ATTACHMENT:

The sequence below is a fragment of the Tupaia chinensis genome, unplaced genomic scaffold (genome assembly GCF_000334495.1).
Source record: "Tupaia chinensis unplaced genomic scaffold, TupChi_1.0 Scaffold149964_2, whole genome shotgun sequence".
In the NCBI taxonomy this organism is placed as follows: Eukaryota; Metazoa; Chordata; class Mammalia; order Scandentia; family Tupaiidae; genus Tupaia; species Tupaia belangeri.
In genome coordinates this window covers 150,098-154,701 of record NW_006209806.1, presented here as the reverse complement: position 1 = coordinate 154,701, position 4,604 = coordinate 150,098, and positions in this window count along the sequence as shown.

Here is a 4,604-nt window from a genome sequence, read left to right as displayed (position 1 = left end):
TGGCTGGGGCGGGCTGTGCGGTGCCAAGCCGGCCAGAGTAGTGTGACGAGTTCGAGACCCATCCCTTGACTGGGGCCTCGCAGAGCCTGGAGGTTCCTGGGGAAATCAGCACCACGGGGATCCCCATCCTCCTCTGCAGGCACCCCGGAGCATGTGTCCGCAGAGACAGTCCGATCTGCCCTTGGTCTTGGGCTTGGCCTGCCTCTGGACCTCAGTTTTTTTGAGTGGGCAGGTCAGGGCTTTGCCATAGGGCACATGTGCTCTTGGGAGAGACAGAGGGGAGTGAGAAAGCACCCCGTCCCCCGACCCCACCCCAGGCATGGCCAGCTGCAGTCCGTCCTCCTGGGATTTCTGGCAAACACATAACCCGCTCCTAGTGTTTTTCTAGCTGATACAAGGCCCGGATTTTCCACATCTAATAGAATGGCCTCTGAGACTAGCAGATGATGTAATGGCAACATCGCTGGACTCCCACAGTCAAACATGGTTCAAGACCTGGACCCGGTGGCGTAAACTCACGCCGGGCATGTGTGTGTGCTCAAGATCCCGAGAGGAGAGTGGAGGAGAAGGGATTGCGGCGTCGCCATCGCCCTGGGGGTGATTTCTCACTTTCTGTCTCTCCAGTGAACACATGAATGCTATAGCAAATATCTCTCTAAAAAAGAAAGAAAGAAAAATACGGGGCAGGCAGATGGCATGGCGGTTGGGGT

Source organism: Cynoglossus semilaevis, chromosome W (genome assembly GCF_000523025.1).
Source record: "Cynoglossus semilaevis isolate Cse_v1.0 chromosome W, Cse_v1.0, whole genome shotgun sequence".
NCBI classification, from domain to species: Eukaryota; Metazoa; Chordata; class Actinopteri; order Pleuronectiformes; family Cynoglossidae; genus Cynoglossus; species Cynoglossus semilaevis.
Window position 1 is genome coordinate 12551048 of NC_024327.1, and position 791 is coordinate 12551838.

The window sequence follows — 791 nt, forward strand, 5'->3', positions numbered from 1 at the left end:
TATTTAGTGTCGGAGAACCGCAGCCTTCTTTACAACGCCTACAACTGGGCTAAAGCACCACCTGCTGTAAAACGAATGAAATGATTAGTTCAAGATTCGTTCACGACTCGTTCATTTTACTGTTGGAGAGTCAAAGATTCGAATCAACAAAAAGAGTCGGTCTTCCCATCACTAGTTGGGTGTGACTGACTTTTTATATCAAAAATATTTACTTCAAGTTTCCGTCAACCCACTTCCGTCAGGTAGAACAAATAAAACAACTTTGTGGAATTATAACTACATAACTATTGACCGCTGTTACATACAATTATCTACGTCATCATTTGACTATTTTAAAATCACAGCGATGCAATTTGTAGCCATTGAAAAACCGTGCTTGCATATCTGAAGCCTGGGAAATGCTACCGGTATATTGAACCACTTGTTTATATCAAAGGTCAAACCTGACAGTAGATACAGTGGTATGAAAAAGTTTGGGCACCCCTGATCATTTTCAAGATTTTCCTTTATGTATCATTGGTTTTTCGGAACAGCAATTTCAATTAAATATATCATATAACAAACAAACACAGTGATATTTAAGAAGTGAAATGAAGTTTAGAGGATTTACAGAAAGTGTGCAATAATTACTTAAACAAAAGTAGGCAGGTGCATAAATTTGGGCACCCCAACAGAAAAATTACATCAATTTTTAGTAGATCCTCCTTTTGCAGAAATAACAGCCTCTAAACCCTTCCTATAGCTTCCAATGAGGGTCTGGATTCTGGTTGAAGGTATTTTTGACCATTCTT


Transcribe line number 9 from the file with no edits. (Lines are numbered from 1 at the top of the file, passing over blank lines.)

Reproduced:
NCBI classification, from domain to species: Eukaryota; Metazoa; Chordata; class Actinopteri; order Pleuronectiformes; family Cynoglossidae; genus Cynoglossus; species Cynoglossus semilaevis.